Ahh, my son. The highs and lows of a teenager’s moods are more thrilling than Superman, the Ride of Steel, at Six Flags. Since he was in a good mood on Saturday, I coaxed him into helping me assemble the new patio swing I ordered from Hayneedle.com. The reviews on the website suggested four hours for assembly. When I told him that’s how long it might take us, his eyes glazed over. Luckly, it only took us two hours. His patience was beginning to run out and when a nineteen-year-old loses his patience, watch out!
While we were working on the chair, a red-tailed hawk serenaded us. Perhaps it was calling for its mate or offspring. Or, perhaps it was just sad. Whatever the reason, it sang a morose tune as it circled in the air.
Much to my delight, the Secret Garden discoveries are continuing. While weeding around the front steps I happened upon another flagstone pathway. It was buried five inches beneath the grass! I have to wonder if the original owners installed these paths and, if so, were they the last people to walk on them? That would make these walks over 70 years old! May the surprises keep coming (only the good ones though).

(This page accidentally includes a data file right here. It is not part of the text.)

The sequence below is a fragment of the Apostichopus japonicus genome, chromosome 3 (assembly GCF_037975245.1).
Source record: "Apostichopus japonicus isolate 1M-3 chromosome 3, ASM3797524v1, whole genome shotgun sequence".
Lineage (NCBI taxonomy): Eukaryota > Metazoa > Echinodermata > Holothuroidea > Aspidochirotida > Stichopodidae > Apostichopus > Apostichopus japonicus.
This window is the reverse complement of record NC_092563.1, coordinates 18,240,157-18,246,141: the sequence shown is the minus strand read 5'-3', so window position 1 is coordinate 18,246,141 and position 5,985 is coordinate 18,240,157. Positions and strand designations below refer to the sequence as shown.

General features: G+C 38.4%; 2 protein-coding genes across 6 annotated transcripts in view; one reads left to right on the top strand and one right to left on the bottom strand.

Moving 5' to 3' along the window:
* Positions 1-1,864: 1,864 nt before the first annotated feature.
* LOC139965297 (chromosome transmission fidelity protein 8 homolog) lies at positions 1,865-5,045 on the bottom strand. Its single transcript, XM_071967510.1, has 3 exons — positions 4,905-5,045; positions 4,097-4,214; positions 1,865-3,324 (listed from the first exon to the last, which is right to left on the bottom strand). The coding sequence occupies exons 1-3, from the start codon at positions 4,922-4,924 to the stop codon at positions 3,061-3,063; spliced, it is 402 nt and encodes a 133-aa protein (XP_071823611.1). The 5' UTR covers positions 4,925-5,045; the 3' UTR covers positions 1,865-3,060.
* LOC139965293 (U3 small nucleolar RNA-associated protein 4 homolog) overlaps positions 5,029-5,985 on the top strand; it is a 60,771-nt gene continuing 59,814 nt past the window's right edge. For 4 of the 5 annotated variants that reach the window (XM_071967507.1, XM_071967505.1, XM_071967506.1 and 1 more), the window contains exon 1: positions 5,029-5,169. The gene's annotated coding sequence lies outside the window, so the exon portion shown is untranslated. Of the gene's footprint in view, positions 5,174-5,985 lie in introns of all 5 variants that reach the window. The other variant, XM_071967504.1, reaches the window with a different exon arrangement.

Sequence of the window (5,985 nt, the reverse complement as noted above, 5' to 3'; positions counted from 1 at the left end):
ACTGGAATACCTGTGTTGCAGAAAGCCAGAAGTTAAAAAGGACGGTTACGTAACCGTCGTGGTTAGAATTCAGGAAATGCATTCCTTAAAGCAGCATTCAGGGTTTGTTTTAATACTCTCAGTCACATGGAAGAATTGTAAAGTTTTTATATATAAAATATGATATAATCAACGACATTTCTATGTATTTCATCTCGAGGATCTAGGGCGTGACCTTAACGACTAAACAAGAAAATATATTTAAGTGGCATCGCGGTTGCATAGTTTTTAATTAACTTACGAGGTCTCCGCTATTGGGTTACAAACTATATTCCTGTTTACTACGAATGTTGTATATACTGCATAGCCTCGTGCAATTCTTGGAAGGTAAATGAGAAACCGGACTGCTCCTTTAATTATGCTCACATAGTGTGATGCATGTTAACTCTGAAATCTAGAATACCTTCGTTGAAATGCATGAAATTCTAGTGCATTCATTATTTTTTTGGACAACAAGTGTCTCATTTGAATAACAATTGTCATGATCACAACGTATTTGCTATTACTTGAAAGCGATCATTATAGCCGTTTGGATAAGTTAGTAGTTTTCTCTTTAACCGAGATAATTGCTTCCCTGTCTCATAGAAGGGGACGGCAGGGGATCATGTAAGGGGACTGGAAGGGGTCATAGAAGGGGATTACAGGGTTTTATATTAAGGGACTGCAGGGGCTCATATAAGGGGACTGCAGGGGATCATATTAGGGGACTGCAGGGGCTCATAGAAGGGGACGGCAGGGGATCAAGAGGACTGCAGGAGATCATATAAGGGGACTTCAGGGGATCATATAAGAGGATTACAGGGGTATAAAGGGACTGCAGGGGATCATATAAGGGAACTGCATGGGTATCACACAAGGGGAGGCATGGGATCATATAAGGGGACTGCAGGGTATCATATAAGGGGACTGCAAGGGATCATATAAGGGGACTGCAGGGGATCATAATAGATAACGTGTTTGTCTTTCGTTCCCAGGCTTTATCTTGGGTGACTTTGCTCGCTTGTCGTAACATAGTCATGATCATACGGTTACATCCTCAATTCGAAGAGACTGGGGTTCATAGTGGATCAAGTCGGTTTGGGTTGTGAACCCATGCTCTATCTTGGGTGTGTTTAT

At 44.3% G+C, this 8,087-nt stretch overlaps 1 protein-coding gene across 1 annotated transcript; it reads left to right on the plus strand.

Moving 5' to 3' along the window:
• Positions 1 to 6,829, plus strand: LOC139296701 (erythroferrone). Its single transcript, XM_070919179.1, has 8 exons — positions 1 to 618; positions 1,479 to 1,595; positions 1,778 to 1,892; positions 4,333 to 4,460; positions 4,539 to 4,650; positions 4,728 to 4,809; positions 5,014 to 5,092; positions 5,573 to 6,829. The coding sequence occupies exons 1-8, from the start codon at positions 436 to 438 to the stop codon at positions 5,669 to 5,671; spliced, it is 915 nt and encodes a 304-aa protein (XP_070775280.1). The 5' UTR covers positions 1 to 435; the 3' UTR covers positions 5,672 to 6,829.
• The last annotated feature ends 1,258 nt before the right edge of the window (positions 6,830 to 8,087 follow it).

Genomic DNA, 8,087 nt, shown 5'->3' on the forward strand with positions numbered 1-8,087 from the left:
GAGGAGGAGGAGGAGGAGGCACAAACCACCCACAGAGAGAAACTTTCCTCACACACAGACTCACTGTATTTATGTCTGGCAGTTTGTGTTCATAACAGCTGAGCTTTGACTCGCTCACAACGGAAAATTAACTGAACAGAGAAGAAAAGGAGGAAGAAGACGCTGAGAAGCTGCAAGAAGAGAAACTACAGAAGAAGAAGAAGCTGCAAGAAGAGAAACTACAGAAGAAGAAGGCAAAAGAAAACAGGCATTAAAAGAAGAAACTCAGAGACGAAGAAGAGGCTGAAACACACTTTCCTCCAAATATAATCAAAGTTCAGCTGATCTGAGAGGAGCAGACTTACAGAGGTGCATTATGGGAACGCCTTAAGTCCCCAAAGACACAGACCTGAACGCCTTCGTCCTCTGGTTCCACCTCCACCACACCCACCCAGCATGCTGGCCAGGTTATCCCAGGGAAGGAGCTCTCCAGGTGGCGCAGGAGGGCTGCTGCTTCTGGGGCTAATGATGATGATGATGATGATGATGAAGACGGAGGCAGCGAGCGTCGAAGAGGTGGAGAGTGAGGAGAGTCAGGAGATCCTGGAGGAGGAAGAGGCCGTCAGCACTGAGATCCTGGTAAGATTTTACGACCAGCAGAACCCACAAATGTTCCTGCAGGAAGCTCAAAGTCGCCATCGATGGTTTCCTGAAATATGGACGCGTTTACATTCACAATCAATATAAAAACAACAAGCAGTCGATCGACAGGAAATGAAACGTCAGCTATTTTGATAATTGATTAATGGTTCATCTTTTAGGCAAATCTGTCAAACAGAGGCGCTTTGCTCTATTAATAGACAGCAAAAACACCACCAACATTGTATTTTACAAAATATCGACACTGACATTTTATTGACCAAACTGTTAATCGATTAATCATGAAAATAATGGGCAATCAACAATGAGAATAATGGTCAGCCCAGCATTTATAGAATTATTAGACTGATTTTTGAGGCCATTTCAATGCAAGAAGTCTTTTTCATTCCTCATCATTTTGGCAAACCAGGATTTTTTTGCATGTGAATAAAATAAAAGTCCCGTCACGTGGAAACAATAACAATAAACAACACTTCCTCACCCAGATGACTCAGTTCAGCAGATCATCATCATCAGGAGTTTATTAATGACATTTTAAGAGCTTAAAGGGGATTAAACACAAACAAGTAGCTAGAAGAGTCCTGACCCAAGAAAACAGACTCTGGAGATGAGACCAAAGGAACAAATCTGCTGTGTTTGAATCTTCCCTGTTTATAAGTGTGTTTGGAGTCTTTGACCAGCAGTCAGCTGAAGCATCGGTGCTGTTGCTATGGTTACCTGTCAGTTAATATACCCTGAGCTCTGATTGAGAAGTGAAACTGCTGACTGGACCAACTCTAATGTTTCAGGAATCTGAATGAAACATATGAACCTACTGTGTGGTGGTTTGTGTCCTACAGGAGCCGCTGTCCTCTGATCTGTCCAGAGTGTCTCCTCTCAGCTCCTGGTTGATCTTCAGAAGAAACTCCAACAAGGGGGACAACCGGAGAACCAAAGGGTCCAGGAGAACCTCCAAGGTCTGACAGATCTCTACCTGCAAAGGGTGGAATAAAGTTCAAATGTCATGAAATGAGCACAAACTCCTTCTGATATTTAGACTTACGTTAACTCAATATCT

Three very dear friends let Chris and me borrow their canoe, which we eagerly took out for a spin. At first I was a little nervous being on the river, instead the shore. But, after a few minutes, I got the feel of the water being around me and began to enjoy myself. We paddled up river, toward the Route 3 bridge, then back home.
As we rounded the bend, our little house came into view. So this is what the ducks and heron see! Way cool.
All Creatures, Small and Moldy
Sparky must have thought I was crazy when I dropped onto my belly to get a picture of a skipper (daylight cousins to moths). It was tiny, about the size of a dime, with brilliant white wings. I wanted a good shot and it seemed to sense this, because it kept flying close to the camera. Obviously, related to the Kardashians.
Mother nature sent me a bouquet of fungi the other day. I’ve never seen a mushroom quite like this one (or is it many?) but memories of Body Snatchers keeps coming to mind.